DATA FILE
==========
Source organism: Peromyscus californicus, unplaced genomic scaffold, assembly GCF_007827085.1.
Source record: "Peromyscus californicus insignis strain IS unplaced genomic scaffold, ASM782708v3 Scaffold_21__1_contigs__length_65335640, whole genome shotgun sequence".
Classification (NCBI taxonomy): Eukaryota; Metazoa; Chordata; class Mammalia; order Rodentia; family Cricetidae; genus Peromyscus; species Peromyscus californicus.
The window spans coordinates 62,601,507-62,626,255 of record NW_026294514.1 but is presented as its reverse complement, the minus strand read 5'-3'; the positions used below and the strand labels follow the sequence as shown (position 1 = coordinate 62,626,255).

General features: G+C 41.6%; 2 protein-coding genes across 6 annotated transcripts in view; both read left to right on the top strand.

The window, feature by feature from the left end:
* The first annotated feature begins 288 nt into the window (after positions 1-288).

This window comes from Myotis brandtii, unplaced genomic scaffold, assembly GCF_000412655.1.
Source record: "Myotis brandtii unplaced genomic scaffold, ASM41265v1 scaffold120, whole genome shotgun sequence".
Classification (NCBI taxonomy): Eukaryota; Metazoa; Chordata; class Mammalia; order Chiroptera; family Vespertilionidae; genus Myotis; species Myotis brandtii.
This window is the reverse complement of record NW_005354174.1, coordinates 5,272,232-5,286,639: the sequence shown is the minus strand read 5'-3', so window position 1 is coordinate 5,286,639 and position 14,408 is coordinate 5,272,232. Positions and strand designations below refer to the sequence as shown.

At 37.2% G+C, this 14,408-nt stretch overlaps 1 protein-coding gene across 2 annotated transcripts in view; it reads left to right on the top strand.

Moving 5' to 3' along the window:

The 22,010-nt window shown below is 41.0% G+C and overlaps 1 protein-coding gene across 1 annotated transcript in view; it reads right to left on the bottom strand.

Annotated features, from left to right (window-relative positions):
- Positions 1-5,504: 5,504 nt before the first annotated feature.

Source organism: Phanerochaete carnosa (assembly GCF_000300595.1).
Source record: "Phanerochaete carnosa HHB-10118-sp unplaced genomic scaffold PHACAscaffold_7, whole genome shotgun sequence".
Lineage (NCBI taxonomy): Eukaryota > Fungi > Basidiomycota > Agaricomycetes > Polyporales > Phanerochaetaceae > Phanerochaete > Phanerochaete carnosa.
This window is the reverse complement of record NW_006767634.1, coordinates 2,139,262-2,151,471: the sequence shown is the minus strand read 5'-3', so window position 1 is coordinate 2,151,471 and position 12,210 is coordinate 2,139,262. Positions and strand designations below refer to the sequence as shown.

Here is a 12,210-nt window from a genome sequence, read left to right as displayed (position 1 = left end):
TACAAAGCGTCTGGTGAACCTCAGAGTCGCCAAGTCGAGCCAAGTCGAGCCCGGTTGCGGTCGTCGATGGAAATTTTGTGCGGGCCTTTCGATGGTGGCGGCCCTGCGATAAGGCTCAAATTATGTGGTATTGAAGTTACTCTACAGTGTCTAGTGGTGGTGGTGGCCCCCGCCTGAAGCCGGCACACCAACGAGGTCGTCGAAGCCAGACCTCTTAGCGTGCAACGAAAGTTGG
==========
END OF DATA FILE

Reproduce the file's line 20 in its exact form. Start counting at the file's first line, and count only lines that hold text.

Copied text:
This window is the reverse complement of record NW_006767634.1, coordinates 2,139,262-2,151,471: the sequence shown is the minus strand read 5'-3', so window position 1 is coordinate 2,151,471 and position 12,210 is coordinate 2,139,262. Positions and strand designations below refer to the sequence as shown.